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Call for water sports ban at estuary

PUBLISHED: 15:16 20 May 2008 | UPDATED: 20:26 05 July 2010

Council bosses are set to discuss the possibility of banning water-skiing and speed boats in one of the most beautiful spots on the north Suffolk coast.

Council bosses are set to discuss the possibility of banning water-skiing and speed boats in one of the most beautiful spots on the north Suffolk coast.

Campaigners have been fighting for a ban on water sports at the Blyth Estuary for a decade and urged the two councils which control the area - Waveney and Suffolk Coastal district councils - to meet up and tackle the issue head on.

The Environment Agency has tabled plans to withdraw flood defence maintenance at the estuary, and local residents and volunteers, who have been working to repair the defences themselves, have said that water-skiing further damages the river banks.

The councils have now agreed to discuss any appropriate action. Suffolk Coastal controls the part of the river used by water-skiers but Waveney controls the slipway used to get into the water.

However, a spokesman for Suffolk Coastal said environment bosses could also have a say over any restrictions: “While the council has the powers to restrict speed limits because of the safety of bathers, it is currently thought that the power to restrict speed limits for reasons of potential damage to flood defences would rest with the Environment Agency, but this is another matter that the meeting will attempt to resolve.”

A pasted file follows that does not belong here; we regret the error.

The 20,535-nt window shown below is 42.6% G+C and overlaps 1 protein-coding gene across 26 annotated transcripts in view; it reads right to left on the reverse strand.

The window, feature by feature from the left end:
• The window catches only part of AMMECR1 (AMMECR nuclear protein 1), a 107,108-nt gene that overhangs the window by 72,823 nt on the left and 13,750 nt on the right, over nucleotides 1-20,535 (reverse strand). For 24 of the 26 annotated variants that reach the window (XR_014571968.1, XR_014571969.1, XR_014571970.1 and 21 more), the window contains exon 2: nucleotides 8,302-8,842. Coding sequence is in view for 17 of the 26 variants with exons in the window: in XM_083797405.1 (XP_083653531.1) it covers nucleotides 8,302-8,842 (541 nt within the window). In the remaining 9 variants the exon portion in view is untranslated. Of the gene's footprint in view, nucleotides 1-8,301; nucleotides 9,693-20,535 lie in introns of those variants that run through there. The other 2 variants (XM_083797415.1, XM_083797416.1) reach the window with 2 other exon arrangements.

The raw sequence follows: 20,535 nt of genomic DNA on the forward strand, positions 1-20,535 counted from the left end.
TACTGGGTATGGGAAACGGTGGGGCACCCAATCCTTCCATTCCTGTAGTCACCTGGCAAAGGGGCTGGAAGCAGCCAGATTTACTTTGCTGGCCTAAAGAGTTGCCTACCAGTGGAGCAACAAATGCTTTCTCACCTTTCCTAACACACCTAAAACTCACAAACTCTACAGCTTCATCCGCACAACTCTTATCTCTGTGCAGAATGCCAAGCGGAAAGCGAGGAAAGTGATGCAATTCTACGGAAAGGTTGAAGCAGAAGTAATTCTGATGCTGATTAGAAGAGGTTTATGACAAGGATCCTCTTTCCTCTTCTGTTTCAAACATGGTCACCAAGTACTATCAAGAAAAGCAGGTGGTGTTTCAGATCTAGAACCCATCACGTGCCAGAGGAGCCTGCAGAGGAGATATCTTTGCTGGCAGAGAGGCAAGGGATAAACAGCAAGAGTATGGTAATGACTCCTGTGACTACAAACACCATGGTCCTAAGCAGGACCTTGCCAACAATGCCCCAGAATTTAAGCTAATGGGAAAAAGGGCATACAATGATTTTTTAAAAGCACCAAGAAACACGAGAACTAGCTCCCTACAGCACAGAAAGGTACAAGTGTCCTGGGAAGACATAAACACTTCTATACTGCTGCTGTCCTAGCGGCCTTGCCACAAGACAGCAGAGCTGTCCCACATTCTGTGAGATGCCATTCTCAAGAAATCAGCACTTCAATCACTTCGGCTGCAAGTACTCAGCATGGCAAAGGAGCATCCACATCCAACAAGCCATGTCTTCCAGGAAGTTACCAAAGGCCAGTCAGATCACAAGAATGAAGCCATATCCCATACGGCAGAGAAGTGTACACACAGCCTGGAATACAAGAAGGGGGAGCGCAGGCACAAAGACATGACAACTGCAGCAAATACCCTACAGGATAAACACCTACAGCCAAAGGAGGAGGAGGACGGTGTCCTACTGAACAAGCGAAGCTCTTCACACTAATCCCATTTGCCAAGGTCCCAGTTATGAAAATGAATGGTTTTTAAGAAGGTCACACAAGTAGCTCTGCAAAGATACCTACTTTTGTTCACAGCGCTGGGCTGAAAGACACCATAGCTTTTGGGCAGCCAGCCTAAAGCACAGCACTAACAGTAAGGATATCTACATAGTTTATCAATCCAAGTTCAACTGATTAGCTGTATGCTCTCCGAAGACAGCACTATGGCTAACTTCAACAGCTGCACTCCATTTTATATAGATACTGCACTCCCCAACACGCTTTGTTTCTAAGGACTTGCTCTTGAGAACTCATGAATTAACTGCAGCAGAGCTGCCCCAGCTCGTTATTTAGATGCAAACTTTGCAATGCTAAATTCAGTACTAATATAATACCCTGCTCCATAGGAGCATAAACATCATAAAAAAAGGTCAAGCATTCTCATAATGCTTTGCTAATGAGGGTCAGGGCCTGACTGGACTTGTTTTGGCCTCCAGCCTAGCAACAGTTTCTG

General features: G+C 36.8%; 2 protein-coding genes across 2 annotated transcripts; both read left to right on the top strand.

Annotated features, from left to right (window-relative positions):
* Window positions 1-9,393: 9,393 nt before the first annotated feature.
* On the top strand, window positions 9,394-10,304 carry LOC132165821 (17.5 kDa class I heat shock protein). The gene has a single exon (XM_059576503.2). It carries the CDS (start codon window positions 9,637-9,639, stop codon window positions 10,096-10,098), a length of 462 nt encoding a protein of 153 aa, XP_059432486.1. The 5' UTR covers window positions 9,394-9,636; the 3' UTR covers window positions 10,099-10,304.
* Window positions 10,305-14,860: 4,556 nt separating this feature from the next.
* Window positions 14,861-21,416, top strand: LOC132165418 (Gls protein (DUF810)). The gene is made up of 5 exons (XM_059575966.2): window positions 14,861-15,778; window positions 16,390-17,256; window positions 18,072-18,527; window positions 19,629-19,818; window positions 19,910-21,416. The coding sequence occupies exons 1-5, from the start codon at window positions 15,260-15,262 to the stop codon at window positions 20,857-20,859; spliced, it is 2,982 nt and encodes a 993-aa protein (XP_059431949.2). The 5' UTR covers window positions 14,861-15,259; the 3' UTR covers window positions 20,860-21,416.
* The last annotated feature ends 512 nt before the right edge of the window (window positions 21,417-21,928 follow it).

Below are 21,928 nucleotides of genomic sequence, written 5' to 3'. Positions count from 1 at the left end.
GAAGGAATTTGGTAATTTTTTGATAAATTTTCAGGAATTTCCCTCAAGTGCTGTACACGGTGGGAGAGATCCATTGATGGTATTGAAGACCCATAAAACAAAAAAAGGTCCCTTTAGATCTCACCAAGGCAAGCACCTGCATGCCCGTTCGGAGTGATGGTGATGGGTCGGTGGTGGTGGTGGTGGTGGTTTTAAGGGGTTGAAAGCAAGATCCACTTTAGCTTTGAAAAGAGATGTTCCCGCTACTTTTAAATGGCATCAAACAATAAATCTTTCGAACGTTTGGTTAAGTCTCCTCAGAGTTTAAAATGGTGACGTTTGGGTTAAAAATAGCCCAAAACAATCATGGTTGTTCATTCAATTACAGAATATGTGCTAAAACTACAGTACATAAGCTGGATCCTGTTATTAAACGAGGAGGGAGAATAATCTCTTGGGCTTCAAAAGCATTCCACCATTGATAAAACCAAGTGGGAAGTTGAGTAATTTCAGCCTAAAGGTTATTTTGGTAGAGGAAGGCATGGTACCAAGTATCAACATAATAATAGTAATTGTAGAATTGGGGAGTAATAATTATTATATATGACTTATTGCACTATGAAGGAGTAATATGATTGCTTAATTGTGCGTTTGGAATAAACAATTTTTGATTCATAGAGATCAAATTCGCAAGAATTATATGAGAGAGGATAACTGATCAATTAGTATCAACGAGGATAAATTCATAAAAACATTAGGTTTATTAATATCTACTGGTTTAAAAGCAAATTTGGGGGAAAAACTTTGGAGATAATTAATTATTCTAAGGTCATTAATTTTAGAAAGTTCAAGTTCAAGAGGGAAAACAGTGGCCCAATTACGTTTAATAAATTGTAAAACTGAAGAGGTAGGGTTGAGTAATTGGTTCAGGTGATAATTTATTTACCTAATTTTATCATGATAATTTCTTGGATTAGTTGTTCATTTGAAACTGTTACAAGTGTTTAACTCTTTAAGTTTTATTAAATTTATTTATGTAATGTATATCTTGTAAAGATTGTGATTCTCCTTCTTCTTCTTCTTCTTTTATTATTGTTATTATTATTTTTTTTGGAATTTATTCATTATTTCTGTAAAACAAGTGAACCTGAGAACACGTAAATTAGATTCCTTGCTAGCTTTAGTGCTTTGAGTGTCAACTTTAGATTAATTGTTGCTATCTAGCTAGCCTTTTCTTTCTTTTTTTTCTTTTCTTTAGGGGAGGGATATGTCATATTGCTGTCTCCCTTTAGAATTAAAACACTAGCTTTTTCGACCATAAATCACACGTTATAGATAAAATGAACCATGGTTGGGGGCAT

A spokesman for Waveney said: “Waveney District Council is not in a position to stop water-skiing as it is not in its jurisdiction. However, we have taken on board environmental concerns and are seeking to meet with officers at Suffolk Coastal to discuss the effect powered water-craft may be having on this stretch of the river.

“Waveney is looking to work in partnership with Suffolk Coastal on reviewing the current position as well as the implications for powered water-craft and any resulting impact on provisions at Southwold Harbour.”

Sue Allen, chairman of the Blyth Estuary Group, said it was vital that the councils considered the environmental impact of water activities on the estuary.

“The councils will talk about water-skiing and also the speed boats - neither of these activities does the banks or the saltings any good,” said Mrs Allen.

“With all the local efforts that have taken place at the estuary, I feel it should be stopped for the time

being.

“This is an emergency situation that calls for emergency action.”

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